a sane semantics, which is gorgeous. :) It has not only much more
 theoretical beauty, it feels also very simple, natural and convenient,
 without sharp corners.

I looked through the Sather docs sometime back, and although I do argee

 you view on Sather to me it suffers from the fault as Delphi ... great
 features, 90% of the syntax is good but lack the symbolic short cuts and

 different use of ';'
 I like the C `if`  (prefer the perl `if <bool><block>[<elseif/else>]`|
 <statement> if <bool> )
 I always got driven mad by if <bool> then <stat> else <stat> ';'
 and resorted to begin and end with every if delphi code.

 don't you miss a++ and b += foo; etc ?

Aug 05 2003
parent Ilya Minkov <midiclub 8ung.at> writes:
Sean L. Palmer wrote:
 You certainly had to type a lot more in Pascal/Delphi to get the same
 thing to happen.

Not really. Because most of function calls in C++ would be replaced by property assignments and reads in Delphi. None of these ugly () midst in expressions, which already have enough of parenthesis. But well... the library wasn't that advanced, and the lack of templates caused conceptually more typing, that's true. Not syntax.
 I don't see how anybody can think begin/end is more "readable" than {
 / }. It's certainly less writable!!

/methinks begin...end is cool. Readable and writable. I have a hard time stretching my fingers to get shift, ctrl, and alt right, to type in these special symbols! while hatural keywords are very fast and strain-free to type.
 Yes, a = succ(a) certainly seems less readable than a++.  (slightly 
 different semantics though).  In Delphi you can't put assignments
 anywhere in an expression, they have to be their own statement.

Who uses succ sux! The right way is "Inc (a);"!!!
 I like syntactical shortcuts, so long as they don't cause ambiguity.
 If you can replace a symbol/keyword with a shorter one and maintain
 everything else being equal I'd rather them be shorter.  I can use
 the saved keystrokes to make my identifiers longer.  ;)

Short keywords are good, as long as they are used vey often. Nothing against "bool", "int", ... -i.
Aug 05 2003
prev sibling next sibling parent reply "Sean L. Palmer" <palmer.sean verizon.net> writes:
D is currently better than C.

That isn't saying much.  Alot of it is unfinished, either in design or
implementation.  It still lacks polish and a certain amount of elegance.
There are certain points in the language design that I don't think are ever
going to be resolved to my satisfaction either because of irrational
backward compatibility with C or that Walter and I just don't see eye to eye
on many issues.  ;)

I don't think D is ready for prime time yet.  The core language design still
needs work.  The primary implementation is missing several language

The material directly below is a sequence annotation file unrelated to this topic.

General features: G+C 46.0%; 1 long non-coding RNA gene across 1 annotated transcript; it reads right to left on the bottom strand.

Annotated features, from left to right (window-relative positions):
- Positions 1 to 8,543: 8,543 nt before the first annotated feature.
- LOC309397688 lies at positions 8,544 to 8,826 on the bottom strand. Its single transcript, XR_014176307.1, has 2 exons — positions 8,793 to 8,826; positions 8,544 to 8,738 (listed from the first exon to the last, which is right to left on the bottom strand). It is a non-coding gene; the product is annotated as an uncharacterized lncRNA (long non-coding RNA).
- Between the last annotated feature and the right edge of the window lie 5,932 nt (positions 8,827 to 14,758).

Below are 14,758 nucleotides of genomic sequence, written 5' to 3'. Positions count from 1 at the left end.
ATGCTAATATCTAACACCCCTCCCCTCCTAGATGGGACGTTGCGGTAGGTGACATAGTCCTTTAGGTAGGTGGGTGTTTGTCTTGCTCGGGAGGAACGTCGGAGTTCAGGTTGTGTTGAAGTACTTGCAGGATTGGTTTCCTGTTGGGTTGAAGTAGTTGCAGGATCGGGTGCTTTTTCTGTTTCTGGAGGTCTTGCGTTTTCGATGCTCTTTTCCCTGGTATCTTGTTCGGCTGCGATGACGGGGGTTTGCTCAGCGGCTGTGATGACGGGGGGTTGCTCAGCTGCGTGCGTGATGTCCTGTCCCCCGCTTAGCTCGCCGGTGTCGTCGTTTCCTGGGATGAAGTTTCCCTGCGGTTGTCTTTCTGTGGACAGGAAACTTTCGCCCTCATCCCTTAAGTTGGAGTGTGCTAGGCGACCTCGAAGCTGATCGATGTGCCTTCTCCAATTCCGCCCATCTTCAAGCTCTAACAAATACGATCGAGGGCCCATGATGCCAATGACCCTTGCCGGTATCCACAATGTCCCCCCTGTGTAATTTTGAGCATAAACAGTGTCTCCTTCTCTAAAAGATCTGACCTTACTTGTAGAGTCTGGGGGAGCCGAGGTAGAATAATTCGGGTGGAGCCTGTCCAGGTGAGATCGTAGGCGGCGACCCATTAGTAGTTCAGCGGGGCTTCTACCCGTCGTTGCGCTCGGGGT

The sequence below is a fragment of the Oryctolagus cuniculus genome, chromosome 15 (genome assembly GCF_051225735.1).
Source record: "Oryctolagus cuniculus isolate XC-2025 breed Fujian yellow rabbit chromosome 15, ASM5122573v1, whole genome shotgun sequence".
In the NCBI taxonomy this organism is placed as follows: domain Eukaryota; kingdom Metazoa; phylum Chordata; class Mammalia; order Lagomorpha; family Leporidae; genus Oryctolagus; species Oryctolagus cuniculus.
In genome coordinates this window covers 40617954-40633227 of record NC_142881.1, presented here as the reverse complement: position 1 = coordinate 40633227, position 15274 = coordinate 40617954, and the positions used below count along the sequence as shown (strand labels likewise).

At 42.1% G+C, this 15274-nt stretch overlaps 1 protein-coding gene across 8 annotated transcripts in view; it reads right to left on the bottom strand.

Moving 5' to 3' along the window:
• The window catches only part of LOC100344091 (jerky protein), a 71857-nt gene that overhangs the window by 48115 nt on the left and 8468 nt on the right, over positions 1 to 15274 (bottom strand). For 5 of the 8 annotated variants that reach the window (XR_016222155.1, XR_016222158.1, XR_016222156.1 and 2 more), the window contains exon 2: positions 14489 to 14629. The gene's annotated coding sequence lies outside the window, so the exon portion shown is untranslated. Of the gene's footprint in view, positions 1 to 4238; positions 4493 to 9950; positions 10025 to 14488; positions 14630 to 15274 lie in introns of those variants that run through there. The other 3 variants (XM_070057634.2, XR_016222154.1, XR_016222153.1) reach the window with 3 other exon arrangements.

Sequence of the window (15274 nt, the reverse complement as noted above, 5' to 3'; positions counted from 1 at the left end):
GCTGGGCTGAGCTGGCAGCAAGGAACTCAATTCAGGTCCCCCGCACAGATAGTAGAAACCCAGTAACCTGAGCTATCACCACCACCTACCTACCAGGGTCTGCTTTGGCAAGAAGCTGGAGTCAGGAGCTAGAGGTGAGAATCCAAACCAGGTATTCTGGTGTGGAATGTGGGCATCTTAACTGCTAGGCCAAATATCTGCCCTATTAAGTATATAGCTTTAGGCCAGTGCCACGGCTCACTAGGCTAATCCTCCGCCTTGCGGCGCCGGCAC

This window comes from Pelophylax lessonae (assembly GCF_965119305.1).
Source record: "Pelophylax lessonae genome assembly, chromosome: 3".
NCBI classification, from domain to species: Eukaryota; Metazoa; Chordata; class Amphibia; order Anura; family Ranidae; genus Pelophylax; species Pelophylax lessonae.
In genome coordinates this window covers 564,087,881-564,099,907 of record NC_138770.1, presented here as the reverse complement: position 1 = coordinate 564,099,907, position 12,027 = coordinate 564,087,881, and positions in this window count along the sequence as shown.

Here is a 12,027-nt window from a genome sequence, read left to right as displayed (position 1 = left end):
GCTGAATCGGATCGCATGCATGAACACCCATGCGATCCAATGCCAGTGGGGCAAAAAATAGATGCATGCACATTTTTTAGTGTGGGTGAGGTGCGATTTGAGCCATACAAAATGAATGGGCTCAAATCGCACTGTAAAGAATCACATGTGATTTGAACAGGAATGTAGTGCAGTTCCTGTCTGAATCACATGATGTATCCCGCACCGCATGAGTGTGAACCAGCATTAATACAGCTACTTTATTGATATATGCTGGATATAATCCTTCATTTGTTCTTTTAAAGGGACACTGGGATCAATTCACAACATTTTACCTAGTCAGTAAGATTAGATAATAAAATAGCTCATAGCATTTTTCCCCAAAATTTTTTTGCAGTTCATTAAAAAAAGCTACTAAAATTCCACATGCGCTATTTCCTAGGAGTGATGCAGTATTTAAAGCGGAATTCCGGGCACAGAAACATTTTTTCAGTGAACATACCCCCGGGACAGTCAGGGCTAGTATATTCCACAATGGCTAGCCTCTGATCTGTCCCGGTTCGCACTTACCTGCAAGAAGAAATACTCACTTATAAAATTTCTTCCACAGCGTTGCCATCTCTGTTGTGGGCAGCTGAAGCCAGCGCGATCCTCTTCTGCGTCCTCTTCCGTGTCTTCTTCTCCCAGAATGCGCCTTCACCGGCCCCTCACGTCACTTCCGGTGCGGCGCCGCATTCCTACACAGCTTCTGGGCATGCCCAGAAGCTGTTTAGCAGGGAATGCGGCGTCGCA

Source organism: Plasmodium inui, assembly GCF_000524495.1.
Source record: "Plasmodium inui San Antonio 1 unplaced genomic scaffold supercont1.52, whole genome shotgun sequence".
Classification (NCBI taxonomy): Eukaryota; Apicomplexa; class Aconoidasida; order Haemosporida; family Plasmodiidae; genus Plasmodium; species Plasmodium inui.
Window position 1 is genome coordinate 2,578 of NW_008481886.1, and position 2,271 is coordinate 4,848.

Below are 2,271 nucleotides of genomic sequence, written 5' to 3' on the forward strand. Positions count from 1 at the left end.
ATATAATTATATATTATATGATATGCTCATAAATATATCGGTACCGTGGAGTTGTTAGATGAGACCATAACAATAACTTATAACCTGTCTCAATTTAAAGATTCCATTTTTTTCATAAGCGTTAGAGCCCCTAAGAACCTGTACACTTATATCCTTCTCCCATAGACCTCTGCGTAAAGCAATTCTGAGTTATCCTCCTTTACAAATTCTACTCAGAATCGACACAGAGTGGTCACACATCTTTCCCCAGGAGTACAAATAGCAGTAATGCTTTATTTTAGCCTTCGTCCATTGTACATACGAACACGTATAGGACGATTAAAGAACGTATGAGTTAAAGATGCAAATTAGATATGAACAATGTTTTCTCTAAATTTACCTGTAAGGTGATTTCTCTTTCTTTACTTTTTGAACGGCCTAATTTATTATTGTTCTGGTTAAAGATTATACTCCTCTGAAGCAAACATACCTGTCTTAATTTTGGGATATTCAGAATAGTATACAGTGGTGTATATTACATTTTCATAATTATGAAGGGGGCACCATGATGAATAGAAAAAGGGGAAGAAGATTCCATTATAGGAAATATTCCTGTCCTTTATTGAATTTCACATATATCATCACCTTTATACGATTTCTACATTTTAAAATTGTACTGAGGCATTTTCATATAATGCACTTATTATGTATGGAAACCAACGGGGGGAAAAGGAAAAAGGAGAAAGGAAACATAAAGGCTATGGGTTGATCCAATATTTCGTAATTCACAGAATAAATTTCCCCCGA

features.  There needs to be more implementations or at least a GCC frontend
for D.

D has great potential, but for now, I have to use C++.

There are languages coming out that are better, but none that "have it all",
so to speak, and so I can't really switch to them either.

I agree with you Ilya about OCaml.  It could be a great language, but I
think it was designed by crazed Frenchmen;  it's a really alien feeling
language to people used to C++.  It seems complicated, and relies much on
convention for naming of conversions and print methods.  I really dislike
the syntax.

Sather is better in many ways but still don't like it.  It's just a gut
reaction;  maybe I can overcome it.

I wish one of the array languages like Nial would get popular or merge
somehow with one of the good functional languages.  ;)

Sean

"Ilya Minkov" <midiclub 8ung.at> wrote in message
news:bglnqq$1o8p$1 digitaldaemon.com...
 Rich C wrote:
 Just curious as to what you don't like about it?

Oh, there's enough to it. First, i *hate* C syntax. Second, as i ran over D, i have cut myself hard on C, and was afraid to learn C++. D is much easier. Now, that i've learned C++, the need in D is not that major. Besides, i have discovered Sather, which has a syntax i like, as well as a sane semantics, which is gorgeous. :) It has not only much more theoretical beauty, it feels also very simple, natural and convenient, without sharp corners. Like, take OCaml. A magnificcent language, but overcomplicated and *with* sharp semantic corners. And a horrible syntax, which implies hundreds of operators and wild name disambiguation. Another example with sharp corners is a paranoid Eiffel. Though seemingly similar to Sather, it's actually not. So, don't let me hold you back from using D. -i.

Aug 04 2003
next sibling parent reply Mark Evans <Mark_member pathlink.com> writes:
I agree with you Ilya about OCaml.  It could be a great language, but I
think it was designed by crazed Frenchmen;  it's a really alien feeling
language to people used to C++

Counterarguments: http://caml.inria.fr/archives/200104/msg00013.html http://caml.inria.fr/caml-list/1542.html
Aug 04 2003
parent Mark Evans <Mark_member pathlink.com> writes: